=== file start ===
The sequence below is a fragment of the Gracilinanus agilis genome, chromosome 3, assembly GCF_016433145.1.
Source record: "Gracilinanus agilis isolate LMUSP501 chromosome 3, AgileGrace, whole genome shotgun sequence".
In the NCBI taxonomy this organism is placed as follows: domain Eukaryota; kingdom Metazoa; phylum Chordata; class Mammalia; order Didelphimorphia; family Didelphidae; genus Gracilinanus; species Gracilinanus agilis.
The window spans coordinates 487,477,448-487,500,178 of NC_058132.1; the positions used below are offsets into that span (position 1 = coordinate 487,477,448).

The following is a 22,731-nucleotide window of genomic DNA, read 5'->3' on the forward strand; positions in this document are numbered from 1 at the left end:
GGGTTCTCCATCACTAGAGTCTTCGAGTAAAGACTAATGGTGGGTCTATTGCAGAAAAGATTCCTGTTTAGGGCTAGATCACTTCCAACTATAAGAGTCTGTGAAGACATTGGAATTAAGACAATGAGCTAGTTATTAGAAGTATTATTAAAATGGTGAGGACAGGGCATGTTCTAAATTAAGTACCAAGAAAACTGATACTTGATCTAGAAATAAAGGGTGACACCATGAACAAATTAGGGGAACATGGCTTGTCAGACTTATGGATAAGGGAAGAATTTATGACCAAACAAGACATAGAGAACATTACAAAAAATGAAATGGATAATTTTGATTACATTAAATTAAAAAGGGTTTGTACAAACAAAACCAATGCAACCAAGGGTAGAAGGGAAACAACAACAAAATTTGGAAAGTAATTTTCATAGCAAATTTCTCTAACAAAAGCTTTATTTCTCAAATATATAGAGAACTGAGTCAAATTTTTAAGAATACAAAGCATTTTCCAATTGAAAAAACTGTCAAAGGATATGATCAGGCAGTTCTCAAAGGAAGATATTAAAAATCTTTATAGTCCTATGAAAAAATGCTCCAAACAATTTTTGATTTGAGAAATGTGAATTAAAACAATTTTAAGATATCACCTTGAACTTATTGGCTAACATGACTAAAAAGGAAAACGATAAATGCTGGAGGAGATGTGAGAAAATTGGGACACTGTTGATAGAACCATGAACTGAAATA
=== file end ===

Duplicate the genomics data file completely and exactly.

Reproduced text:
The sequence below is a fragment of the Gracilinanus agilis genome, chromosome 3, assembly GCF_016433145.1.
Source record: "Gracilinanus agilis isolate LMUSP501 chromosome 3, AgileGrace, whole genome shotgun sequence".
In the NCBI taxonomy this organism is placed as follows: domain Eukaryota; kingdom Metazoa; phylum Chordata; class Mammalia; order Didelphimorphia; family Didelphidae; genus Gracilinanus; species Gracilinanus agilis.
The window spans coordinates 487,477,448-487,500,178 of NC_058132.1; the positions used below are offsets into that span (position 1 = coordinate 487,477,448).

The following is a 22,731-nucleotide window of genomic DNA, read 5'->3' on the forward strand; positions in this document are numbered from 1 at the left end:
GGGTTCTCCATCACTAGAGTCTTCGAGTAAAGACTAATGGTGGGTCTATTGCAGAAAAGATTCCTGTTTAGGGCTAGATCACTTCCAACTATAAGAGTCTGTGAAGACATTGGAATTAAGACAATGAGCTAGTTATTAGAAGTATTATTAAAATGGTGAGGACAGGGCATGTTCTAAATTAAGTACCAAGAAAACTGATACTTGATCTAGAAATAAAGGGTGACACCATGAACAAATTAGGGGAACATGGCTTGTCAGACTTATGGATAAGGGAAGAATTTATGACCAAACAAGACATAGAGAACATTACAAAAAATGAAATGGATAATTTTGATTACATTAAATTAAAAAGGGTTTGTACAAACAAAACCAATGCAACCAAGGGTAGAAGGGAAACAACAACAAAATTTGGAAAGTAATTTTCATAGCAAATTTCTCTAACAAAAGCTTTATTTCTCAAATATATAGAGAACTGAGTCAAATTTTTAAGAATACAAAGCATTTTCCAATTGAAAAAACTGTCAAAGGATATGATCAGGCAGTTCTCAAAGGAAGATATTAAAAATCTTTATAGTCCTATGAAAAAATGCTCCAAACAATTTTTGATTTGAGAAATGTGAATTAAAACAATTTTAAGATATCACCTTGAACTTATTGGCTAACATGACTAAAAAGGAAAACGATAAATGCTGGAGGAGATGTGAGAAAATTGGGACACTGTTGATAGAACCATGAACTGAAATA